In this regard, the Council of Europe implements a number of capacity building projects aiming to address this challenge:
The Council of Europe Convention on the protection of children against sexual exploitation and sexual abuse, also known as “the Lanzarote Convention”, is a human rights treaty dedicated specifically to prevent and respond to all forms of sexual violence against children. By putting children’s rights at its heart, it adopts a victim-centred approach with far reaching provisions that improve systems and services therefore helping States to fight against all forms of violence against children.
The Budapest Convention on Cybercrime of the Council of Europe is aimed at modernising criminal law provisions to prevent computer systems from being used to facilitate sexual abuse and exploitation of children. The Convention seeks to strengthen protective measures for children against sexual exploitation by criminalizing various aspects of the electronic production, possession and distribution of child pornography (Article 9).
Furthermore, the Convention introduces procedural law measures and sets up a fast and effective regime of international cooperation to enable investigation of offences related to cyberviolence, allowing for preservation and collection of electronic evidence, as well as international cooperation.
Both treaties are open to accession by any country in the world, inspiring legislation and policies in all regions, helping countries and organisations to deliver on their commitment towards the UN SDGs.
- ASEAN: 2019 Declaration and Plan of Action to combat online child sexual exploitation and abuse (OCSEA)
- Australia: call for 100,000 happy pictures of children to facilitate online child sexual exploitation and abuse (OCSEA) investigations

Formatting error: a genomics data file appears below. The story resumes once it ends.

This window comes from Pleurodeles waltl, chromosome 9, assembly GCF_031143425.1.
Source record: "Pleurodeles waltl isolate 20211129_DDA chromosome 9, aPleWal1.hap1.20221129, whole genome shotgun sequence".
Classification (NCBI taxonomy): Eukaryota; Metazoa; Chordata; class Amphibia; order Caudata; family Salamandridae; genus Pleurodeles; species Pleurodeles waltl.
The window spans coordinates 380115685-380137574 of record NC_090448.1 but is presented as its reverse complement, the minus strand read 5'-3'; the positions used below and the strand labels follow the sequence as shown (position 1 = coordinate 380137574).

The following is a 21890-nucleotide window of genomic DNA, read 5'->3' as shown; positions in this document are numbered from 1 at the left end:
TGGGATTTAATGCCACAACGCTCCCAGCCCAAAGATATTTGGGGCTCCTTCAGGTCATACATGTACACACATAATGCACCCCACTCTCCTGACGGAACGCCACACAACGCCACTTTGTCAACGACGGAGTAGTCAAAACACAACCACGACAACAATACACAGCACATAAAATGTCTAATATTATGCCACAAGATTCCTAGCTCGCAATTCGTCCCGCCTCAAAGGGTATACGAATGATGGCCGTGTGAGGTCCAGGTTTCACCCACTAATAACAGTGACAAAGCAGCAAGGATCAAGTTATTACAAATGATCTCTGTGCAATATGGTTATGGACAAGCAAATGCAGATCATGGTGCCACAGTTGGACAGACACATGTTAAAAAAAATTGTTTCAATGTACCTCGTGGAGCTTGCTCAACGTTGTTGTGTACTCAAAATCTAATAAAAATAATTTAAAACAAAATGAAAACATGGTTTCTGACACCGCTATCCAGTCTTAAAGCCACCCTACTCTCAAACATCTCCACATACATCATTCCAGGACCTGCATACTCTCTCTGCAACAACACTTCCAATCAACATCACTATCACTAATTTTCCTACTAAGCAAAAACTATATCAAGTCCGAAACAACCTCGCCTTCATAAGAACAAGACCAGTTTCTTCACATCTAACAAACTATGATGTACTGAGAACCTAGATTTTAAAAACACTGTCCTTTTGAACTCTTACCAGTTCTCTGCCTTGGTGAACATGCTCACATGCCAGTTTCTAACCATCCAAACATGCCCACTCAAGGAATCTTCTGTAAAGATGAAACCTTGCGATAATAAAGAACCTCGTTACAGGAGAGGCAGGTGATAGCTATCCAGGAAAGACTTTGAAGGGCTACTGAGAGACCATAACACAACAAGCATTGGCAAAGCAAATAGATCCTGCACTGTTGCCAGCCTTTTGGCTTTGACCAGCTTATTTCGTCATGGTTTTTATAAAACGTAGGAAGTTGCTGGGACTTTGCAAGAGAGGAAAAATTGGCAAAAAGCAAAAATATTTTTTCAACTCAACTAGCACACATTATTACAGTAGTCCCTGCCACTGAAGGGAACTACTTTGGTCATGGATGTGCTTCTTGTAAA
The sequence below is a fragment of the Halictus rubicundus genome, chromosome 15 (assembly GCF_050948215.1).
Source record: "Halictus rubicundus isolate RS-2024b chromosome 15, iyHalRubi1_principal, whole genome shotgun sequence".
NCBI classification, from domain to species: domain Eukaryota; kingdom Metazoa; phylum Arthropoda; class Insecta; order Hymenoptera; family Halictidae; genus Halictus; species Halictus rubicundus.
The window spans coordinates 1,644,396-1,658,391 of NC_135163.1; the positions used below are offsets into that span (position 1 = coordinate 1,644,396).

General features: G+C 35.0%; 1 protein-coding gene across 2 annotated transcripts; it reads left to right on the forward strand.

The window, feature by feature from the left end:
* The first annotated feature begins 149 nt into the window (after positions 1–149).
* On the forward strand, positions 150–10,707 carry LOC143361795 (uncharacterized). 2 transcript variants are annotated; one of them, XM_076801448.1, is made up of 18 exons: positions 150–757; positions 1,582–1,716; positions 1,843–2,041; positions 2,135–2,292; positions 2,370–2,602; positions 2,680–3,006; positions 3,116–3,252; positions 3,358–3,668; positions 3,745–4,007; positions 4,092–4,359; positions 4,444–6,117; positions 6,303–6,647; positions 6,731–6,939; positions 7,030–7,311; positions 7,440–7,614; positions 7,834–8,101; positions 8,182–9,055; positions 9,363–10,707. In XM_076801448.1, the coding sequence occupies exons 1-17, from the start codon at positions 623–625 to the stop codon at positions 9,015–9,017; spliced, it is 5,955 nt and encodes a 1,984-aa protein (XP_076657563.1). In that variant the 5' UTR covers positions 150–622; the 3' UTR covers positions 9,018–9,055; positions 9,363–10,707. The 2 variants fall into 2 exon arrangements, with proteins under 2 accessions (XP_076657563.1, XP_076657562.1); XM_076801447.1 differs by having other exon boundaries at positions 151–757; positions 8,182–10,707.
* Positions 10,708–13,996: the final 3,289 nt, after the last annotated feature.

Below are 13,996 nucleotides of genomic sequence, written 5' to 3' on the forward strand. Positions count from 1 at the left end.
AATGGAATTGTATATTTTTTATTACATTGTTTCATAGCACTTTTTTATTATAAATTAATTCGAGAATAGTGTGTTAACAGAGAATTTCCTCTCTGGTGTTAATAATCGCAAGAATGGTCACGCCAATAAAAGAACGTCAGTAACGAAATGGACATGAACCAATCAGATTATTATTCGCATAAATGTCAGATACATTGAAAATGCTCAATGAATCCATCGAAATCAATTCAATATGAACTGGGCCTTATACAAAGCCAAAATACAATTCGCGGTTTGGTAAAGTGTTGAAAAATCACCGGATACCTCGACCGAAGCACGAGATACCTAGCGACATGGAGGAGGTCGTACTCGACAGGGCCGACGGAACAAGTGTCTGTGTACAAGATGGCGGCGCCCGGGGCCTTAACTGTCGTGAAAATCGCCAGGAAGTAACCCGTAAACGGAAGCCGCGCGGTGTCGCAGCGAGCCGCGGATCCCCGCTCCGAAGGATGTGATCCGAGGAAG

- Austria: Book for children on the Internet risks
- Council of Europe: Action against cyberviolence
- European Commission: Regulation Proposal on Child Sexual Abuse Material (CSAM)
- Europol: first episode of the Europol podcast discusses takedown of dark web platform containing child sexual abuse material (CSAM)
- Hotlines: Protection of children and women
- India: 68th country to join Interpol’s International Child Sexual Exploitation Database (ICSE)
- INHOPE: Against illegal content and activity
- Israel: Tackling offences against minors online
- Japan: Comprehensive plan against child sexual exploitation
- Lanzarote Convention: protection of children against sexual exploitation and sexual abuse
- Mauritius: Awareness campaign on cyberbullying and cyberviolence
- Mexico: National Center for Attention to Cybercrimes against Minors
- Mexico: National Cybersecurity Strategy and awareness campaign
- Netherlands: Centre for expertise on online child sexual abuse
- Norway: Action against cyberviolence
- Singapore: Cyber wellness
- Slovakia: Criminal Code provisions applied to cyberviolence
- WeProtect Global Alliance: Global Taskforce on Online Child Sexual Exploitation and Abuse (OCSEA), June 2022